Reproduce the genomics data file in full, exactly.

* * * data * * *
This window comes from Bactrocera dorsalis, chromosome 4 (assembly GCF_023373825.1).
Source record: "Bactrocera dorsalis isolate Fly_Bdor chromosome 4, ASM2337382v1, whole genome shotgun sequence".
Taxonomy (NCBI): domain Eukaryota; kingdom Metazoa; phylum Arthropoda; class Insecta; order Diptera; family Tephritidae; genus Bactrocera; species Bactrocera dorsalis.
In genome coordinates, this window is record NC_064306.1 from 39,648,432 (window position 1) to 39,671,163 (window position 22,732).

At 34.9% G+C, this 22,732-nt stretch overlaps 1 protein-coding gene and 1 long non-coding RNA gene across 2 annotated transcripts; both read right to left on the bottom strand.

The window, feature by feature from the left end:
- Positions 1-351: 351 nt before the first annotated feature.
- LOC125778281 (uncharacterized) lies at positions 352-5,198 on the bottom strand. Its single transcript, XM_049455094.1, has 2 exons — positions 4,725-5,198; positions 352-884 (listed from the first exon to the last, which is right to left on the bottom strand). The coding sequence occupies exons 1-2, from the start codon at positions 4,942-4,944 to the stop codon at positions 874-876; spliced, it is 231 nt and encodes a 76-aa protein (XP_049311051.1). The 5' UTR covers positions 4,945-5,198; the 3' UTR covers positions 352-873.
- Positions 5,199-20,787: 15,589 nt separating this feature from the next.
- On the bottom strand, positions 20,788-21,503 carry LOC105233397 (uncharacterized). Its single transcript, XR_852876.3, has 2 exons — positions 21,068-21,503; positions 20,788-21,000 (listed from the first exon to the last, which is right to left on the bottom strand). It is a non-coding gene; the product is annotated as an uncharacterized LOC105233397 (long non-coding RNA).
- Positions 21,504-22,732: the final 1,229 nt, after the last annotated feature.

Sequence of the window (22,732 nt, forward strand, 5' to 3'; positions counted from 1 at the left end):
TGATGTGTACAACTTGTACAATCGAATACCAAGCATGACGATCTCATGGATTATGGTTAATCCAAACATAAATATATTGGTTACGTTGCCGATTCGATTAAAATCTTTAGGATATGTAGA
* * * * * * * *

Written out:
This window comes from Bactrocera dorsalis, chromosome 4 (assembly GCF_023373825.1).
Source record: "Bactrocera dorsalis isolate Fly_Bdor chromosome 4, ASM2337382v1, whole genome shotgun sequence".
Taxonomy (NCBI): domain Eukaryota; kingdom Metazoa; phylum Arthropoda; class Insecta; order Diptera; family Tephritidae; genus Bactrocera; species Bactrocera dorsalis.
In genome coordinates, this window is record NC_064306.1 from 39,648,432 (window position 1) to 39,671,163 (window position 22,732).

At 34.9% G+C, this 22,732-nt stretch overlaps 1 protein-coding gene and 1 long non-coding RNA gene across 2 annotated transcripts; both read right to left on the bottom strand.

The window, feature by feature from the left end:
- Positions 1-351: 351 nt before the first annotated feature.
- LOC125778281 (uncharacterized) lies at positions 352-5,198 on the bottom strand. Its single transcript, XM_049455094.1, has 2 exons — positions 4,725-5,198; positions 352-884 (listed from the first exon to the last, which is right to left on the bottom strand). The coding sequence occupies exons 1-2, from the start codon at positions 4,942-4,944 to the stop codon at positions 874-876; spliced, it is 231 nt and encodes a 76-aa protein (XP_049311051.1). The 5' UTR covers positions 4,945-5,198; the 3' UTR covers positions 352-873.
- Positions 5,199-20,787: 15,589 nt separating this feature from the next.
- On the bottom strand, positions 20,788-21,503 carry LOC105233397 (uncharacterized). Its single transcript, XR_852876.3, has 2 exons — positions 21,068-21,503; positions 20,788-21,000 (listed from the first exon to the last, which is right to left on the bottom strand). It is a non-coding gene; the product is annotated as an uncharacterized LOC105233397 (long non-coding RNA).
- Positions 21,504-22,732: the final 1,229 nt, after the last annotated feature.

Sequence of the window (22,732 nt, forward strand, 5' to 3'; positions counted from 1 at the left end):
TGATGTGTACAACTTGTACAATCGAATACCAAGCATGACGATCTCATGGATTATGGTTAATCCAAACATAAATATATTGGTTACGTTGCCGATTCGATTAAAATCTTTAGGATATGTAGA